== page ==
Biomedical science degree: MEDICAL SCHOOL – GRADUATE ENTRY

If you’re finishing a biomedical science degree, but you’ve always wanted to become a doctor, it’s never too late to pursue your dream. In order to do so, you could apply for a graduate-entry medicine course. The application must be sent via UCAS (in most of the cases) to no more than four schools and it must include a reference and a personal statement. The tests you will need to take are UKCAT or GAMSAT, depending on the university you are applying for. Most of the universities will require you to have a 2:1 or above degree, so be careful and study for your exams during your current undergraduate course. Work experience in a health setting is also a very important part of your application, so make sure you will have dedicated a considerable amount of time to shadowing physicians, volunteering in hospitals/nursing homes, learning and providing First Aid at different events (St John Ambulance or Red Cross charities may come in handy for this), etc. The universities offering four-year medical courses are: Barts, Birmingham, Bristol, Cambridge, Imperial, Keele, KCL, Leicester, Liverpool, Newcastle, Nottingham, Southampton, St George’s, Swansea and Warwick. Check each of them out for any special requirements regarding the entrance tests, amount of work experience and previous degrees performance they may expect.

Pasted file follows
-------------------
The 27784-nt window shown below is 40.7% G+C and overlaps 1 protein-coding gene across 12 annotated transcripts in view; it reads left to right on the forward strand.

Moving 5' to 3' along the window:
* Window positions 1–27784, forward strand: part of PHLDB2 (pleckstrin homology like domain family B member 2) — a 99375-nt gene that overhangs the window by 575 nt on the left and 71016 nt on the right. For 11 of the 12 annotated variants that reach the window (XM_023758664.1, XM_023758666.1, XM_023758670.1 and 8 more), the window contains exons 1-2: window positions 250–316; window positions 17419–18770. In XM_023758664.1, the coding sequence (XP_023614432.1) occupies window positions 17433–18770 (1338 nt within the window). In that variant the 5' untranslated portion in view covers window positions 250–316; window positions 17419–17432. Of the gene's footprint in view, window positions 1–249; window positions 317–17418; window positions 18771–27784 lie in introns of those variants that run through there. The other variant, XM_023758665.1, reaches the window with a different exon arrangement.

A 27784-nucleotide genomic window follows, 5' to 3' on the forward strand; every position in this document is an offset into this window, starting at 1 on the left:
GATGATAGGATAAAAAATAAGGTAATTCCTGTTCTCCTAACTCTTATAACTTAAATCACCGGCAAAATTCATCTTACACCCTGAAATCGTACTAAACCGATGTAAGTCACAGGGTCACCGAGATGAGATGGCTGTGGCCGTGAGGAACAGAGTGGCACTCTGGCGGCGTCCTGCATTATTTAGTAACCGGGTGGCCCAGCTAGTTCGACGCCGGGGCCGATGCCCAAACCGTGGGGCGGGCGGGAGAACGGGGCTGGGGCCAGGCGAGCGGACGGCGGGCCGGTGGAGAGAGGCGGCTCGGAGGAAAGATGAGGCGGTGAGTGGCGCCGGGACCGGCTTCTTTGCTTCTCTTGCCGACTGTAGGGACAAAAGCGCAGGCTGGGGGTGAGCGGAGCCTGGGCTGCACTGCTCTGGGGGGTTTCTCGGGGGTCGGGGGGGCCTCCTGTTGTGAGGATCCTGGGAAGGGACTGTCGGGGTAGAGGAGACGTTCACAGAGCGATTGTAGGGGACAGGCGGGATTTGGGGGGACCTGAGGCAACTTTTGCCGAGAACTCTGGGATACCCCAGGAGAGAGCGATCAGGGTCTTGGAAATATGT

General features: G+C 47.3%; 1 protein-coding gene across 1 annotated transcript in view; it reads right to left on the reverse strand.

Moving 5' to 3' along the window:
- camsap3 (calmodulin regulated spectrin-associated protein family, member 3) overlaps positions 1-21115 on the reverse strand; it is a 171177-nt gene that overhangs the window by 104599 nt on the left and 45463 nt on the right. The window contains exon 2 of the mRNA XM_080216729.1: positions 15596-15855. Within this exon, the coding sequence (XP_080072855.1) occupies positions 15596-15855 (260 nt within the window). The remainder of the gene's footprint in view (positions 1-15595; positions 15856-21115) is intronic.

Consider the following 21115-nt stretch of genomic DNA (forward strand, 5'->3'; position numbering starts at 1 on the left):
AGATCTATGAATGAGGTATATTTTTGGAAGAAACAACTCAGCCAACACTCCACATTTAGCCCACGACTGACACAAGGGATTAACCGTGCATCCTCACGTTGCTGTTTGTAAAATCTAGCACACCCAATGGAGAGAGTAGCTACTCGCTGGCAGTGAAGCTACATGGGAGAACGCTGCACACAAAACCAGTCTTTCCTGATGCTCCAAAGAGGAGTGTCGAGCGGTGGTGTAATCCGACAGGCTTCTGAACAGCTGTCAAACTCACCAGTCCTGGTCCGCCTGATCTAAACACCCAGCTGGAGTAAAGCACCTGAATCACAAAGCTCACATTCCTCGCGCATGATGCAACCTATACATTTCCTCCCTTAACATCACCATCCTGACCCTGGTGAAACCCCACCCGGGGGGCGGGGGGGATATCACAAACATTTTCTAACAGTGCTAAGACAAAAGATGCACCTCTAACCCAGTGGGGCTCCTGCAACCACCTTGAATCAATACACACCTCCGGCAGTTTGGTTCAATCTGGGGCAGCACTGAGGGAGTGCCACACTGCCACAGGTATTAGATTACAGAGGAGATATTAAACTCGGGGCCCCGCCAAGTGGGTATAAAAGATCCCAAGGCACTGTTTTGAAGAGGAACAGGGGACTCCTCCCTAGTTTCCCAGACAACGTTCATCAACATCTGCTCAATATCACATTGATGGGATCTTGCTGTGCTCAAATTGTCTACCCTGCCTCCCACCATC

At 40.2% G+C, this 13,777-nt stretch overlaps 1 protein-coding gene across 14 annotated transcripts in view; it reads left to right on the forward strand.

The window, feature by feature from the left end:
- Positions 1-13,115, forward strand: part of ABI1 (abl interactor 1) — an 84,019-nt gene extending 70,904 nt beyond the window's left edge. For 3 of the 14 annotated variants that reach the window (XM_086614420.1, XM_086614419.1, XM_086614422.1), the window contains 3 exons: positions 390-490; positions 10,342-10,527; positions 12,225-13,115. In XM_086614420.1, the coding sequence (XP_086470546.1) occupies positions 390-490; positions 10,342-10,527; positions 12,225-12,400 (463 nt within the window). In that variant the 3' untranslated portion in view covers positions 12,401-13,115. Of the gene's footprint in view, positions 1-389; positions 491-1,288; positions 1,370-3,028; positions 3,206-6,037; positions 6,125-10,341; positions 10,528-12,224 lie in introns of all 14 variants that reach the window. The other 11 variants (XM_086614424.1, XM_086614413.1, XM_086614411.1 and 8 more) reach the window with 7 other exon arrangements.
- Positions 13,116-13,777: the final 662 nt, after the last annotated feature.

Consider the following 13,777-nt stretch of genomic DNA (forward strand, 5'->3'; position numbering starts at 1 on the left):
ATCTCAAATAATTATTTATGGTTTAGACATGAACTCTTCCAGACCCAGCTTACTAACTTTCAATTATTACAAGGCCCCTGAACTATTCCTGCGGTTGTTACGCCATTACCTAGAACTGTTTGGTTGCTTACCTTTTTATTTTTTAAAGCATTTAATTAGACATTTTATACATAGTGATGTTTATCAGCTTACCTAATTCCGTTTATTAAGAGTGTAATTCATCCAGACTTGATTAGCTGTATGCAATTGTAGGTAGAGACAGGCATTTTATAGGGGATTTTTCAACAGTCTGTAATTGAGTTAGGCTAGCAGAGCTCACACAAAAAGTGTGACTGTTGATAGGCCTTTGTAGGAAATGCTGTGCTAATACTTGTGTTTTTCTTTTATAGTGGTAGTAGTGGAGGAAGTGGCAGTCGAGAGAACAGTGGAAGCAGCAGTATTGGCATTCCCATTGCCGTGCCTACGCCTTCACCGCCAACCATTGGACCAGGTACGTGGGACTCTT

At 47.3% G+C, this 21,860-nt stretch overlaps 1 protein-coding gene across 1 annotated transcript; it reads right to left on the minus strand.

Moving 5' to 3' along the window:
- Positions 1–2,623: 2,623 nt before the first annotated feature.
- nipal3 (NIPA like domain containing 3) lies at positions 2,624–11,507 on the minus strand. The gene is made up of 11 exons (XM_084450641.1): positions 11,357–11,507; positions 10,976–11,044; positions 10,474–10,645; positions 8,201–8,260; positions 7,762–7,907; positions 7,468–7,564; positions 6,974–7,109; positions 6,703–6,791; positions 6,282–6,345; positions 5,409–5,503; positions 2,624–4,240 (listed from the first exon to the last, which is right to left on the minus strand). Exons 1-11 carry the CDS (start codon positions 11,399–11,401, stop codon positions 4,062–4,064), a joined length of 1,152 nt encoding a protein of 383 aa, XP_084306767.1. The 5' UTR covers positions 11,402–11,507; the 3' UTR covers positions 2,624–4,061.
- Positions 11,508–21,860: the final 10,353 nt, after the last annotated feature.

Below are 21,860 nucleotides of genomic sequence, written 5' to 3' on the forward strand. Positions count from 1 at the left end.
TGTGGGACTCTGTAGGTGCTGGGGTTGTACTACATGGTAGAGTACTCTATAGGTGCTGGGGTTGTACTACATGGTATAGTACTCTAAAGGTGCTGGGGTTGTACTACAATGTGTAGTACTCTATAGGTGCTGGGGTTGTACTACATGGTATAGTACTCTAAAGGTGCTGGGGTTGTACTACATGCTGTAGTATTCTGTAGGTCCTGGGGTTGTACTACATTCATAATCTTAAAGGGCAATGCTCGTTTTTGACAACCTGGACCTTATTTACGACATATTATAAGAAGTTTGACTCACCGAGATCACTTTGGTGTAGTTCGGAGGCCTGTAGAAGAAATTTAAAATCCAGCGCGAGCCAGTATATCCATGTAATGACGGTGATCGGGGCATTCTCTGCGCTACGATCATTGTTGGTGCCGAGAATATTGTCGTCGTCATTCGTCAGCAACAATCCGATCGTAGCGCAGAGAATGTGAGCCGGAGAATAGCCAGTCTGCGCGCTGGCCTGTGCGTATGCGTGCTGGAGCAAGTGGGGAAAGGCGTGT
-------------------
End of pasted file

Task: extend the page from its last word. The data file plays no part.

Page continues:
Read also:Top 4 Health Related Societies in the Leeds University Union

Are you on the way towards the end of your biomedical science degree, but you don’t have a clue about the next step you need to take in your career? Medical (or Biomedical) Science is an extremely dynamic profession and there are countless jobs you could find; all you need to do is to decide which part of your degree you enjoyed the most and start looking for something related to that. Was it the lab work? Was it that neuroscience module you took in the 2nd year? Or was it that one Microbiology practical that intrigued you? Whatever was your favorite thing of your degree, have a look on these four ideas of future careers that may inspire you to find your dream job.

Biomedical science degree: MEDICAL MICROBIOLOGY

If you enjoyed your Microbiology and/or Bacteriology and Virology modules and labs during your degree you may want to consider pursuing a career in this field. You will help in the prevention, diagnosis and control of infections and diseases, play a key role in food safety or explore the role that microbes play in the environment, getting involved in important issues such as the climate change. Tasks you will need to do vary from specialty to specialty but, in a nutshell, you will need to monitor and identify microorganisms, to investigate a varied range of samples and search for the presence of microbes using specialist computer software and laboratory based identification methods. You may also help in developing new medicines, vaccines, diagnostic tests or pharmaceutical products. If you wish to enter a career as a microbiologist in the NHS, you will need to apply for NHS Scientist Training Programme. For more information about the programme, visit this link.

Biomedical science degree: HEALTHCARE SCIENTIST